Japanese terms in the Dojo

 

This is a list of Japanese terms which you will hear used in the dojo. By studying these definitions you will discover many facets of aikido philosophy. It is important to your practice that you have a basic understanding of them. Quotation marks indicate the words of the Founder.

 

Budo: Literally to stop the thrusting spear. "A mind to serve for the peace of all humanity is needed in aikido, not the mind of one who wished to be strong and only practices to defeat an opponent. There are neither opponents nor enemies for true Budo. Therefore to compete in techniques, winning or losing, is not true Budo. True Budo knows no defeat. Never defeated means never fighting."

Bushido: The way of chivalry.

Bokken: Wooden practice sword.

Deshi: Student.

Dojo: The place where the way is revealed. A place for the strengthening and refinement of spirit, mind and body.

Hakama: Wide skirted pants worn over the gi. You will be encouraged to wear hakama (dark blue or black) after receiving the 6th kyu grade.

Hanmi: The relaxed triangular stance of aikido. It is stable yet flexible enough to move quickly in any direction. All technique begins, moves through and ends in hamni.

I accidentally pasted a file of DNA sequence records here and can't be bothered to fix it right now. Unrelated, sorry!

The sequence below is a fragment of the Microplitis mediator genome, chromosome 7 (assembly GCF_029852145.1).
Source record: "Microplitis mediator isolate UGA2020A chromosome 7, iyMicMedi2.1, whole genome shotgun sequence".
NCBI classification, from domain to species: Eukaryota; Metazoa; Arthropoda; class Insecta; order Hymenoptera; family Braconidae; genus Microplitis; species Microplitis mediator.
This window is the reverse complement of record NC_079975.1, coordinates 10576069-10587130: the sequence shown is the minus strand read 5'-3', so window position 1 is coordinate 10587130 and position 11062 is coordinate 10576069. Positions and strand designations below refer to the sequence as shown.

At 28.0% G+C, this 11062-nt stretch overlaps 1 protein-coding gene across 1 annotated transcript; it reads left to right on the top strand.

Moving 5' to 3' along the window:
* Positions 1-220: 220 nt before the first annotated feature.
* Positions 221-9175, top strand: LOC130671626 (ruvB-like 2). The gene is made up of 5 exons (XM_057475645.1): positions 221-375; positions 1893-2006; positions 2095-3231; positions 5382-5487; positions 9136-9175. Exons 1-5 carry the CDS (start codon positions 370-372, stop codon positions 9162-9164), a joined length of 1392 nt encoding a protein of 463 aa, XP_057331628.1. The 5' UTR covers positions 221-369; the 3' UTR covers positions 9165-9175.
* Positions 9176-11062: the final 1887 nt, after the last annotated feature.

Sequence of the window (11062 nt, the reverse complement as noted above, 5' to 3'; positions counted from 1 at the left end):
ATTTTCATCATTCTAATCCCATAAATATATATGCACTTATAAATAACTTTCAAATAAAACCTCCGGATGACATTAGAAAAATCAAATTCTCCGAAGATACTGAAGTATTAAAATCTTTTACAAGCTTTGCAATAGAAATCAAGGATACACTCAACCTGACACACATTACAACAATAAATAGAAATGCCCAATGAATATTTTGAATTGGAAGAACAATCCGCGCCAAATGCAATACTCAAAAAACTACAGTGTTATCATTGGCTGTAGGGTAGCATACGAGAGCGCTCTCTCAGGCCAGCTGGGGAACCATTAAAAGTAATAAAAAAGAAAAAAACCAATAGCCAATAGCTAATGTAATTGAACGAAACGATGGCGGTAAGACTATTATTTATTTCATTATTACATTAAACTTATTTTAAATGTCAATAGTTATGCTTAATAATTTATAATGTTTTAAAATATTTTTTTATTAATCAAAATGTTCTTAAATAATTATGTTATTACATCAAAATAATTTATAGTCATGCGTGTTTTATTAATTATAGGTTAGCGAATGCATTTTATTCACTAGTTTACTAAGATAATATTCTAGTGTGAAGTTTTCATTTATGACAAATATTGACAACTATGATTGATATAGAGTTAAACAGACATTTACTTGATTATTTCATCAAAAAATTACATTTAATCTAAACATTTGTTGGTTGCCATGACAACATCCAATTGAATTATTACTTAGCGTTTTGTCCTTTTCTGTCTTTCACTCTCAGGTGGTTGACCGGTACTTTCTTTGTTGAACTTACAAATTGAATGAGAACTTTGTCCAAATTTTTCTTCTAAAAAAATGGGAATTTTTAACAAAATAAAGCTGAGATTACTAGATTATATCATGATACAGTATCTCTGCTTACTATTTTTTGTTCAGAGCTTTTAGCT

Hara: The lower abdomen. The center of life energy, physical and spiritual. All movement must originate from this point.

Irimi: Entering, moving into and through the line of attack with no thought of escape.

Jiyu Waza: Free technique. In testing usually against one opponent.

Jo: Short staff.

Jo dori: Techniques of staff taking.

Kamae: A posture or stance of readiness. In each kamae there are different positions for the hands or weapon. Jodan - high position; Chudan - middle position; Gedan - lower position.

Kata dori: Shoulder grab.

Katate dori: Wrist grab.

Katate dori ryote mochi: Grabbing your partner's wrist with both hands.

Keiko: Study or practice. The deeper meaning is to return to the origin. Through the study of the past and appreciation for its experience we can understand the present and refine our spirit.

Kiai: The release of spiritual and physical power in the form of a piercing scream originating in the hara.

Kohai: Junior student. Those who begin their study of aikido after you. You owe them your help and support.

Kokyu: The power of breath, renewal of life force.

Kosa dori: Cross hand grab.

Kotodama: The spiritual function of sound. Every one syllable sound has its own spiritual vibration.

Kubi shime: A choke hold.

Kumi Jo: Paired jo practice.

Kumi Tachi: Paired sword practice.

Kyu: White belt grade.

Maai: The distance of time and space between two forces. The movement of the mind, the stream of spirit and their direction, as well as physical distance, determines the balanced and proper use of space.

Misogi: Purification of mind, body, and spirit. Sweating is misogi; cleaning is misogi; fasting is misogi; keiko is misogi.

Munetsuki: A straight punch to the chest or solar plexus.

Mushin: No mind, a mind without ego. A mind like a mirror which reflects and does not judge.

Musubi: Opposites are but different images of the same reality. Musubi is the process of their unification. It is the movement of the spiral.